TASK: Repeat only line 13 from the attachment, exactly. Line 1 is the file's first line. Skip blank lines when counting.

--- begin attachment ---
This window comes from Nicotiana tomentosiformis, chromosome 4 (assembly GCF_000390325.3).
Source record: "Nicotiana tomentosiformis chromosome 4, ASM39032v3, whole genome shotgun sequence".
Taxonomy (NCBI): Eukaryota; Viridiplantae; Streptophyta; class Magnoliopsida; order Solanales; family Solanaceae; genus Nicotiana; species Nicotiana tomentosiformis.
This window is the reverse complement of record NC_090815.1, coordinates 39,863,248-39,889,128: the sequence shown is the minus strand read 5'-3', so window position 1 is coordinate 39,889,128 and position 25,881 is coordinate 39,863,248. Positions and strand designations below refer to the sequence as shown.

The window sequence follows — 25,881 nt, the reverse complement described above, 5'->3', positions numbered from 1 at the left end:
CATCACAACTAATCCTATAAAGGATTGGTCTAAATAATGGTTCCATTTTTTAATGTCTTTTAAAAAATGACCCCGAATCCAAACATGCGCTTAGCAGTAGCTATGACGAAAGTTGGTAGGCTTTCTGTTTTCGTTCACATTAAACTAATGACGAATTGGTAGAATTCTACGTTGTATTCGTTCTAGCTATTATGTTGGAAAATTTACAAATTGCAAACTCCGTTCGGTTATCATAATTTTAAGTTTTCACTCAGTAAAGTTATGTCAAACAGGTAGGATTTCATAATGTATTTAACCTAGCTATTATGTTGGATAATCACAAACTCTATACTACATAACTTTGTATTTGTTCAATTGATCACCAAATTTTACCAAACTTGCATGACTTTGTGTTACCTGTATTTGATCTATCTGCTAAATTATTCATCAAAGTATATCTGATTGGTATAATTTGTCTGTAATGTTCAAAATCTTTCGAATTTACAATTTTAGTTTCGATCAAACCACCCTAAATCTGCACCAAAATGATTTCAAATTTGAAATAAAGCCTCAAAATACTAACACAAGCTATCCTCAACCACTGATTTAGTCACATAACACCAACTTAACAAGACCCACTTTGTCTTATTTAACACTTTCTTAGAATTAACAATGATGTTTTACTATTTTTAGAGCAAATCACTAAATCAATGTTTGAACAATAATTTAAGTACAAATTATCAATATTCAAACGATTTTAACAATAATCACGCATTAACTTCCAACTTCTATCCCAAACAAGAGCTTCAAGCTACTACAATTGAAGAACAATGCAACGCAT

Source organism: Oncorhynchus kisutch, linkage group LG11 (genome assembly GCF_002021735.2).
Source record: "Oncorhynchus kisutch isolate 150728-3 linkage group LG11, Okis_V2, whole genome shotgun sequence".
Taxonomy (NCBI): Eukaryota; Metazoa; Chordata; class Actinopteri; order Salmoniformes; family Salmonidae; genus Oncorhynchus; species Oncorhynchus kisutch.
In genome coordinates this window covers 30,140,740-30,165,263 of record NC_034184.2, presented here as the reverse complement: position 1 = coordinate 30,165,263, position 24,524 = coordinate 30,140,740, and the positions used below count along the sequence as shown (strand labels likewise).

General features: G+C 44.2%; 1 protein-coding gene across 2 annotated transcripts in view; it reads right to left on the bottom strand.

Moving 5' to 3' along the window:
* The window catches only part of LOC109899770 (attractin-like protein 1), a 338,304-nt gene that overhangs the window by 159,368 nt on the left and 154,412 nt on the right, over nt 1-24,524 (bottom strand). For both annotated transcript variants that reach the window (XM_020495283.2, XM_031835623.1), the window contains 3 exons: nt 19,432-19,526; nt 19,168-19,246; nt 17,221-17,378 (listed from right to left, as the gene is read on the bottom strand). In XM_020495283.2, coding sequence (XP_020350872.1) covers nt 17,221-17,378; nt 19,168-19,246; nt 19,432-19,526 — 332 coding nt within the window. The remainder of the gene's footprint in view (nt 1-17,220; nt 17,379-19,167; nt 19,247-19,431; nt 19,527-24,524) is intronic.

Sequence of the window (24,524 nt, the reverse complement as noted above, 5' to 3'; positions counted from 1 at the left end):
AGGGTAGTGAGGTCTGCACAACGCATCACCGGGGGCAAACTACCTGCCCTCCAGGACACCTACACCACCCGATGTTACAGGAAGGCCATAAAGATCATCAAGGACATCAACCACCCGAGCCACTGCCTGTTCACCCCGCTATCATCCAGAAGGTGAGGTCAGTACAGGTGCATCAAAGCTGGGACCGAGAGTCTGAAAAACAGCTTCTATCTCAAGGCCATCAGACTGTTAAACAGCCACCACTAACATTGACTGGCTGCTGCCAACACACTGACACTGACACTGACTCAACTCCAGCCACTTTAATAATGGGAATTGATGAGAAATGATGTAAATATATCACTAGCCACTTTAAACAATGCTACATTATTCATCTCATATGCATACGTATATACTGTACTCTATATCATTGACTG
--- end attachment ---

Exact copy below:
* The window catches only part of LOC109899770 (attractin-like protein 1), a 338,304-nt gene that overhangs the window by 159,368 nt on the left and 154,412 nt on the right, over nt 1-24,524 (bottom strand). For both annotated transcript variants that reach the window (XM_020495283.2, XM_031835623.1), the window contains 3 exons: nt 19,432-19,526; nt 19,168-19,246; nt 17,221-17,378 (listed from right to left, as the gene is read on the bottom strand). In XM_020495283.2, coding sequence (XP_020350872.1) covers nt 17,221-17,378; nt 19,168-19,246; nt 19,432-19,526 — 332 coding nt within the window. The remainder of the gene's footprint in view (nt 1-17,220; nt 17,379-19,167; nt 19,247-19,431; nt 19,527-24,524) is intronic.